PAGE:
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Jade coiled dragon

© 2003 Private Collection

 

Height: 4.600 cm
Width: 7.600 cm

On loan from a private collection OA 1:4

Room 33b: Chinese jade

    中文

    Jade coiled dragon

    China, Neolithic period, Hongshan culture, around 3500 BC

    It was long believed that Chinese civilization began in the Yellow River valley, but we now know that there were many earlier cultures both to the north and south of this area. From about 3800 to 2700 BC a group of Neolithic peoples known now as the Hongshan culture lived in the far north-east, in what is today Liaoning province and Inner Mongolia. The Hongshan were a sophisticated society that built impressive ceremonial sites.

    Jade was obviously highly valued by the Hongshan; artefacts made of jade were sometimes the only items placed in tombs along with the body of the deceased.

    Major types of jade of this period include discs with holes and hoof-shaped objects that may have been ornaments worn in the hair. This coiled dragon is an example of another important shape, today known as a 'pig-dragon', which may have been derived from the slit ring, or jue. Many jade artefacts that survive from this period were used as pendants and some seem to have been attached to clothing or to the body.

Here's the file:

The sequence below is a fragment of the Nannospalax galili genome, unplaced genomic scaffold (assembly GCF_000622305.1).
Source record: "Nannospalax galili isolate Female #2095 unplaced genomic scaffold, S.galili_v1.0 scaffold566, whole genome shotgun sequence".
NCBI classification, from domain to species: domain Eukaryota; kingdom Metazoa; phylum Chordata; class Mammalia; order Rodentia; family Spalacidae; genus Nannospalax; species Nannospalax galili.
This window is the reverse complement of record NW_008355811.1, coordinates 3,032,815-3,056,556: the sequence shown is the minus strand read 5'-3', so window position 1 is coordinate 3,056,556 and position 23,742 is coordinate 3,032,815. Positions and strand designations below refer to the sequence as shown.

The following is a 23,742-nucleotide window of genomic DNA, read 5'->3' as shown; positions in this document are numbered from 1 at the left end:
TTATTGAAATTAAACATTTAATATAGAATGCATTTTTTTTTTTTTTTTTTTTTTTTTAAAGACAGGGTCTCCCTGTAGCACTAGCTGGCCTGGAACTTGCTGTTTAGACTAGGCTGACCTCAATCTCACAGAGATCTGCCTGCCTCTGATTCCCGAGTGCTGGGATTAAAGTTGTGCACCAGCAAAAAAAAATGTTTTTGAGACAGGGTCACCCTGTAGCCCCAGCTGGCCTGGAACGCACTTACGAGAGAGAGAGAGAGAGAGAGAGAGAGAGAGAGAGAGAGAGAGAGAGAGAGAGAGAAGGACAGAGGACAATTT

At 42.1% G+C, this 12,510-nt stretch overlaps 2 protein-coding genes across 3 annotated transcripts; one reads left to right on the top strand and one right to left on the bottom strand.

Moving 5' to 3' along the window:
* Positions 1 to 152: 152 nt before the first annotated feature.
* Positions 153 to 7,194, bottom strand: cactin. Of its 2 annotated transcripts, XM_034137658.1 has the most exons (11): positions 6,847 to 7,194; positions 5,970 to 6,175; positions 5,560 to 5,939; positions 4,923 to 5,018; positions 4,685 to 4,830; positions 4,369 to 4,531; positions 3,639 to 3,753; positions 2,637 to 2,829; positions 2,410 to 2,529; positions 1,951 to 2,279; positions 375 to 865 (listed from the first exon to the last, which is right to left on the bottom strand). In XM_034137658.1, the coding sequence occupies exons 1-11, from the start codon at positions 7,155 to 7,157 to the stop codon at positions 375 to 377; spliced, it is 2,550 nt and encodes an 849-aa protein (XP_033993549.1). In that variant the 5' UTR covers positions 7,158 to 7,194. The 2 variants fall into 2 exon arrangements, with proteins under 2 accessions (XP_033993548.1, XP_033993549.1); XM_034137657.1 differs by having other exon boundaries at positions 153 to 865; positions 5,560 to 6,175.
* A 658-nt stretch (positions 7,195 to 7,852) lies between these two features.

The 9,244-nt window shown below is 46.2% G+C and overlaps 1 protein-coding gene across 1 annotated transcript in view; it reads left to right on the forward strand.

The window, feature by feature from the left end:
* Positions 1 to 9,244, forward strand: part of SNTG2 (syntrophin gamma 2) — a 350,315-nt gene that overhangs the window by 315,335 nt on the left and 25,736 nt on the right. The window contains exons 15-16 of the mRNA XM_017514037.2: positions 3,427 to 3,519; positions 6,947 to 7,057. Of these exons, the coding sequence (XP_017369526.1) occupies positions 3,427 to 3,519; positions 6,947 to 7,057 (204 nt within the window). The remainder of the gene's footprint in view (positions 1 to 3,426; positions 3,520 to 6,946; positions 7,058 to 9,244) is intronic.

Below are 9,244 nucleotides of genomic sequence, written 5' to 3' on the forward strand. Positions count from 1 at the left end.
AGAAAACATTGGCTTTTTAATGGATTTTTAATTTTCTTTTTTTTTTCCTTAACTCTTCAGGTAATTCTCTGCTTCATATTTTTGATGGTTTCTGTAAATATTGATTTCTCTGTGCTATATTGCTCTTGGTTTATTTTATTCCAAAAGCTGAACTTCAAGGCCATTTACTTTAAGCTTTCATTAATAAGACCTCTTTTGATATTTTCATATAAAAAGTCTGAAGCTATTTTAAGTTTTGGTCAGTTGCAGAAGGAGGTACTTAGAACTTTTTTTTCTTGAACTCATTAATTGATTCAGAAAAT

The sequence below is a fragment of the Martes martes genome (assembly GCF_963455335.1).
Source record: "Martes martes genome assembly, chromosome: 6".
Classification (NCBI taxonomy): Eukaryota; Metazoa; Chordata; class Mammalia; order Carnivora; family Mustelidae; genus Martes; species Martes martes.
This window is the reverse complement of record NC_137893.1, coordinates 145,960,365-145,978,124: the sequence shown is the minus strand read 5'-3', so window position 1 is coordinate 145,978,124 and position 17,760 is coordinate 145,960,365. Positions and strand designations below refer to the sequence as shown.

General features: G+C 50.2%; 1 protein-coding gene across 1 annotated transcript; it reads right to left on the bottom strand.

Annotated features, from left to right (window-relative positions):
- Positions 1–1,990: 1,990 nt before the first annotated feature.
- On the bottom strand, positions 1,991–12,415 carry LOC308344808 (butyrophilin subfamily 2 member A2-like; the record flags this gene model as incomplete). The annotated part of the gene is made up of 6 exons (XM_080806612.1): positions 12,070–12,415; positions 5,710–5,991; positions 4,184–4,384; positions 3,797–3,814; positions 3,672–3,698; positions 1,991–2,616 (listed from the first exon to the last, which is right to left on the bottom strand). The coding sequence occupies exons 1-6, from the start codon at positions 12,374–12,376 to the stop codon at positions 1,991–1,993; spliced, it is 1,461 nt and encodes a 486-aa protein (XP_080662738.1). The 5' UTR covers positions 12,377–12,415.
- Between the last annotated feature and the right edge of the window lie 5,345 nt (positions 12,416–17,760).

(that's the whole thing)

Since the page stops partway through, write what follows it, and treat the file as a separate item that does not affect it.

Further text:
J. Rawson, Chinese jade: from the Neolith (London, The British Museum Press, 1995, reprinted 2002)

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    On display: Room 33b: Chinese jade

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